What were the repercussions of President Kennedy and his Executive Committees decisions made during the Cuban Missile Crisis?
A. Plan of the Investigation
This investigation will be an evaluation of President Kennedy’s Executive Committee and the repercussions of the decisions made during the thirteen days of the Cuban Missile Crisis. Tape recordings and files had been deemed classified, but these files are now released and the decisions made by the government can be assessed to the fullest extent. This can produce major implications regarding the relationship between what was then the Soviet Union and the United States. The public was kept in the dark about several courses of action, including the removal of American missiles and many other surprising judgment calls that may be a cause of international security between the two country’s today.
A frequently used source is The Kennedy Tapes by Ernest R. May and Philip D. Zelikow as well as others. This book in particular delves into the tape recordings during those thirteen days between President Kennedy and his advisory committee, revealing information that could provide insight into what really happened in October, 1962.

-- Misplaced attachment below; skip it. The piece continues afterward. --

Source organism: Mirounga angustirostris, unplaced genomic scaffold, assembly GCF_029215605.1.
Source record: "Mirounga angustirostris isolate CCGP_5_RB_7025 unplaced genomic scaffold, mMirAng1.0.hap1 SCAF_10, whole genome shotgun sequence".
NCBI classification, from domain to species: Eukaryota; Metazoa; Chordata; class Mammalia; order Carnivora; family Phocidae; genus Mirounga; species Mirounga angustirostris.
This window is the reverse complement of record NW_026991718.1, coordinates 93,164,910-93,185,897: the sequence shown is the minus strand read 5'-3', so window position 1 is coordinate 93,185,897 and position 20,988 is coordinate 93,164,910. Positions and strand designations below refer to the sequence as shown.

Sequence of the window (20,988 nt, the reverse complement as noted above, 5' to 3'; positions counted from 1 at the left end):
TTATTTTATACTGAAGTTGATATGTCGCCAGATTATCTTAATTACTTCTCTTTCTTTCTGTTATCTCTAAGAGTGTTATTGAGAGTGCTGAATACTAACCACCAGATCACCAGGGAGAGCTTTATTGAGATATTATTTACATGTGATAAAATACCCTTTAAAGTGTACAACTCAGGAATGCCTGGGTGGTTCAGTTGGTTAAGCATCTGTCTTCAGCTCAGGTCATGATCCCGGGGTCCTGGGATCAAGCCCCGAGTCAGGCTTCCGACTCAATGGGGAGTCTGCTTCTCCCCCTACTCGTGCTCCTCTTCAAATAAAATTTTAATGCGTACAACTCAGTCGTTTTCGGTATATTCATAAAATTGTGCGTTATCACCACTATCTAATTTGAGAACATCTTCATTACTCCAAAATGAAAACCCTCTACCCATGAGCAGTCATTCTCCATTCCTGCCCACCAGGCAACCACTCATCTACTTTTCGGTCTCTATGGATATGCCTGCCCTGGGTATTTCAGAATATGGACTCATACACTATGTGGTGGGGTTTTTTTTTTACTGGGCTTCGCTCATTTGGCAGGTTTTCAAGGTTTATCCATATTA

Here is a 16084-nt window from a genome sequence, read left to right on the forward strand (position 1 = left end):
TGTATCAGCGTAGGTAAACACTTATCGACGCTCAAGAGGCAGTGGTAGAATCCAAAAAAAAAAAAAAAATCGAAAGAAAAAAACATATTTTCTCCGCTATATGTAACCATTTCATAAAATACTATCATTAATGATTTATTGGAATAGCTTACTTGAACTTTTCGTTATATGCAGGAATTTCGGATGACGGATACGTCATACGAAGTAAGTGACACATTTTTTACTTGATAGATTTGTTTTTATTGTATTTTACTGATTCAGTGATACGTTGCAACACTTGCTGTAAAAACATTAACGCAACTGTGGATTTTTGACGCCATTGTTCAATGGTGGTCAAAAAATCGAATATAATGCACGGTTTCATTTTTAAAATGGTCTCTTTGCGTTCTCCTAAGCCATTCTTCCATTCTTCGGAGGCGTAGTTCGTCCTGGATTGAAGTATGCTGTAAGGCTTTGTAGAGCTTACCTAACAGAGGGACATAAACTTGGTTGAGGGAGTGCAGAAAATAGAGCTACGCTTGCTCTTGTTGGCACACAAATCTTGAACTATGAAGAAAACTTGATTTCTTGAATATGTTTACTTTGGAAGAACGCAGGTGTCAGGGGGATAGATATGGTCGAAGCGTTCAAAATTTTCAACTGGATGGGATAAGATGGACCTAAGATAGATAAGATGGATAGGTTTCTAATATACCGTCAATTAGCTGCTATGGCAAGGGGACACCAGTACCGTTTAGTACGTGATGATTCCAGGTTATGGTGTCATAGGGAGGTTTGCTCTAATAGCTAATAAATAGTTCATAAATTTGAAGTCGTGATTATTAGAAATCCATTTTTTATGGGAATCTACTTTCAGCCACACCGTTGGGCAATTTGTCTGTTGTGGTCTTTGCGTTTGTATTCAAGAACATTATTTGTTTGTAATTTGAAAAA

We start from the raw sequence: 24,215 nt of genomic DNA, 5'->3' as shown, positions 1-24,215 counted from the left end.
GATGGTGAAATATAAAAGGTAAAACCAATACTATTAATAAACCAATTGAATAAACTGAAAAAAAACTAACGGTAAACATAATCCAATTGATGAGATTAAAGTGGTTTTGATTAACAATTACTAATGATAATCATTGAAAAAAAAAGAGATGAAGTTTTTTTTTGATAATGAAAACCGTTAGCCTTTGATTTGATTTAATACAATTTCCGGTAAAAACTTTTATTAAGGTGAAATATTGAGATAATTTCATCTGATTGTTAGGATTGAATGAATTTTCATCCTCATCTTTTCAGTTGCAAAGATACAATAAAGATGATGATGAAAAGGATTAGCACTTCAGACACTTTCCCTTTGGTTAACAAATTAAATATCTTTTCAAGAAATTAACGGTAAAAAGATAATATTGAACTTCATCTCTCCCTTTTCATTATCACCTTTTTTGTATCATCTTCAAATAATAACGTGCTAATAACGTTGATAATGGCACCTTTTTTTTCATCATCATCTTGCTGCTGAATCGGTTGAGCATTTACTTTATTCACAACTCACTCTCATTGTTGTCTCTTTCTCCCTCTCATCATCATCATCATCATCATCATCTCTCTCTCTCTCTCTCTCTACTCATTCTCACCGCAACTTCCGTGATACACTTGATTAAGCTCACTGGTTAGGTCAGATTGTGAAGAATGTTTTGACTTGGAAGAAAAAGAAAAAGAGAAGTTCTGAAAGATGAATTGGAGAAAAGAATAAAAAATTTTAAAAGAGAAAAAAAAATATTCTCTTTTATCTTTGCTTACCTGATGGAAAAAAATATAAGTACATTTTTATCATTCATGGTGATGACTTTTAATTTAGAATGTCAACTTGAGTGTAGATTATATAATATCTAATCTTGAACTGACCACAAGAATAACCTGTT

B Summary of Evidence
President Kennedy was informed at 9.00 AM on Tuesday, October 16, 1962 that the Soviet Union had placed nuclear missiles in Sierra del Rosario, Cuba. This confirmation was made by an authorized U-2 flight over the area on October 14. Kennedy was immediately briefed by CIA director Marshall Carter who explained what the missiles meant and how it affected the United States. By this time, Kennedy had created a council, now referred to as his Executive Committee or ExComm. Secretary of Defense, Robert McNamara and Secretary of State, Dean Rusk were among the first of the ExComm to respond with possible courses of action. Rusk, by stating that “I don’t think we can sit still,” (May, 54) gave the President two very descriptive courses of action. The first was a major air strike. McNamara and Chairman of the Joint Chiefs of Staff General Maxwell Taylor as well as a majority of the ExComm agreed with this action. Rusk also pointed out another option, which was to inform the OAS of a treaty violation and inform the Cuban government.
Over the course of the next ten days, Kennedy’s ExComm would weigh the options between four possible courses of action. Following Rusk’s evaluation of an air strike and McNamara’s opinions on getting the OAS involved, blockading Cuba, which just happened to be favored by Kennedy, or finally, a consultation with Soviet Leader Nikita Khrushchev. Also weighing the options was President Kennedy’s brother, Robert Kennedy. Like his brother, Robert did not favor an air strike that was sure to kill civilians. President Kennedy was furthermore concerned with a consultation with Khrushchev as it could enhance the turmoil. Because of this, at 11:30 AM on October 22, Kennedy and his ExComm met again for a crucial decision. The first was...